"He has been going against the will of the people all this time ... He does not want to give away his power."

Vagary or a gambit?

Karzai's surprise change of mind at the eleventh hour has triggered a storm of speculation in Kabul over whether it was a reflection of his often erratic and unpredictable character, or part of a longer-term strategy to retain power beyond next year.

Karzai, constitutionally ineligible to run again for the presidency, said this week he would not sign the pact until after the election, a move some believe could be the opening gambit of a plan to declare the poll a failure and stay on as president.

"He clearly wants to retain control and stay in power, this is obvious. I would not rule out if he cancels or postpones the election for security reasons," said one foreign diplomat in Kabul.

"After all, many parts of the country are under Taliban control and elections there are not possible, so he could easily claim that any such election would be invalid."

Karzai appears to be betting that Washington will baulk at the so-called "zero option" - a complete withdrawal similar to the pull-out of U.S. troops from post-war Iraq two years ago.

Such a withdrawal would leave Afghanistan's embryonic security forces to deal with the persistent Taliban insurgency on their own from 2015.

Karzai's team says it is confident U.S. troops would stay.

"According to our calculation there will be no zero option. The U.S. is not here to leave the country and withdraw all the troops," said Faizi, Karzai's spokesman.

"The president is willing to sign this agreement now that this has been approved by the people of Afghanistan ... There is no doubt it will be signed. But the president has some pre-conditions."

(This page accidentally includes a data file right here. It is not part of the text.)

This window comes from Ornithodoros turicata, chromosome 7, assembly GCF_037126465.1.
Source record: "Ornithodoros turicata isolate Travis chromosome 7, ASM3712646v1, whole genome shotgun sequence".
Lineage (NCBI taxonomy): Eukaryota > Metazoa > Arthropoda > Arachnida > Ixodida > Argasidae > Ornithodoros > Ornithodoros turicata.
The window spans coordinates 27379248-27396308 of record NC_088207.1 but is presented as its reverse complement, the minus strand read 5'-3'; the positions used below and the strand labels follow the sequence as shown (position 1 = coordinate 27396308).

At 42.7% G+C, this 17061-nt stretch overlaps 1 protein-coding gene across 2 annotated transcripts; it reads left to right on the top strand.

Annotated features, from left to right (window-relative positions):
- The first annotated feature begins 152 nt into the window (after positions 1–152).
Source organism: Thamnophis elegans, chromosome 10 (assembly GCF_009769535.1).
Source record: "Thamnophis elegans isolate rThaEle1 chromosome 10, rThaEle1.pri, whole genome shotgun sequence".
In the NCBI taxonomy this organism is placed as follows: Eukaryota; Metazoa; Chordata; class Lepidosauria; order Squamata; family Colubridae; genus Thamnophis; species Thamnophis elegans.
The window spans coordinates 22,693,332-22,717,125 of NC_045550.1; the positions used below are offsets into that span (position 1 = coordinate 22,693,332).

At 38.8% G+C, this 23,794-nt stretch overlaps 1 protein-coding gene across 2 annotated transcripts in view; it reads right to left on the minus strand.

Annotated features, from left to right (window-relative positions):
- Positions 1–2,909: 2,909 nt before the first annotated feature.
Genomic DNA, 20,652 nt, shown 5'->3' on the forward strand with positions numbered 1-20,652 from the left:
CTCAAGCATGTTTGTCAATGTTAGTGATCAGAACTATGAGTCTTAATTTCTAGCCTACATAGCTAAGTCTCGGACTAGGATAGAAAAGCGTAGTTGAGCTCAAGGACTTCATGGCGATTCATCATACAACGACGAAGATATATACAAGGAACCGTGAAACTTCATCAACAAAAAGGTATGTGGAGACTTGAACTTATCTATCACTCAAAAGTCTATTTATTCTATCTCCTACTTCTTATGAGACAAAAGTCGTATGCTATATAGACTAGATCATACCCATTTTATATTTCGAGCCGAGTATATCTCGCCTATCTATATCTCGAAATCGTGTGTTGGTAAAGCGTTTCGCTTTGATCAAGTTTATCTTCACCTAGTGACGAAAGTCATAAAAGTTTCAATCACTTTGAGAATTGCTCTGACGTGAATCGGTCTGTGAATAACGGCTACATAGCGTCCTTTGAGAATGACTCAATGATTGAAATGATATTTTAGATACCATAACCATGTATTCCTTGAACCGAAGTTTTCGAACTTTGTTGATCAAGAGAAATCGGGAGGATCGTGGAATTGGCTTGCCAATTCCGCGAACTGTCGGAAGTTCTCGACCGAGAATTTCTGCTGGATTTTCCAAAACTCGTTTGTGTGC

Karzai now wants the United States to guarantee that U.S. forces would not raid Afghan homes under any circumstances, that Washington would help kick-start stalled peace talks with the Taliban, and release Afghan prisoners from Guantanamo Bay.

He also believes Washington is not putting enough pressure on neighbouring Pakistan to stop militants using its territory as a safe haven from which to wage the insurgency in Afghanistan, and may be using the pact as leverage to make the Americans try harder.

Lone battle

But he appears increasingly to be fighting a lone battle even at home, including among those who have long stood by him.

"He is alone and isolated on this. He doesn't seem to have much support," said one Western diplomat in Kabul. "Who is left with him on this? The only people who oppose (the pact) are Karzai and the Taliban."

As talks between U.S. and Afghan officials drag on, the United States appears to be losing patience, saying it may pull out all troops altogether if Karzai holds up the Bilateral Security Agreement (BSA) any longer.

Karzai's assumption that Washington sees Afghanistan as too important a strategic interest to drop may be misplaced.

Indeed, U.S. National Security Advisor Susan Rice, who was in Kabul this week for tense talks with Karzai, said if there was no deal soon, Washington would "have no choice".

"I must say that I was sad and disappointed that by the end of our meeting it was clear he (Karzai) is not yet prepared to sign that agreement promptly," she told Afghanistan Tolo TV.

Many Afghans agree, saying Karzai is attempting to appear anti-American in the eyes of the Taliban at a time when he is trying to engage the insurgents in peace talks.

"It is not in the interest of Afghanistan to delay signing the BSA," said Hanayat Hafiz, a Jirga member from Wardak province. "Karzai's move is aimed at appeasing the insurgents."

(Additional reporting by Hamid Shalizi; Editing by Raju Gopalakrishnan and Dean Yates)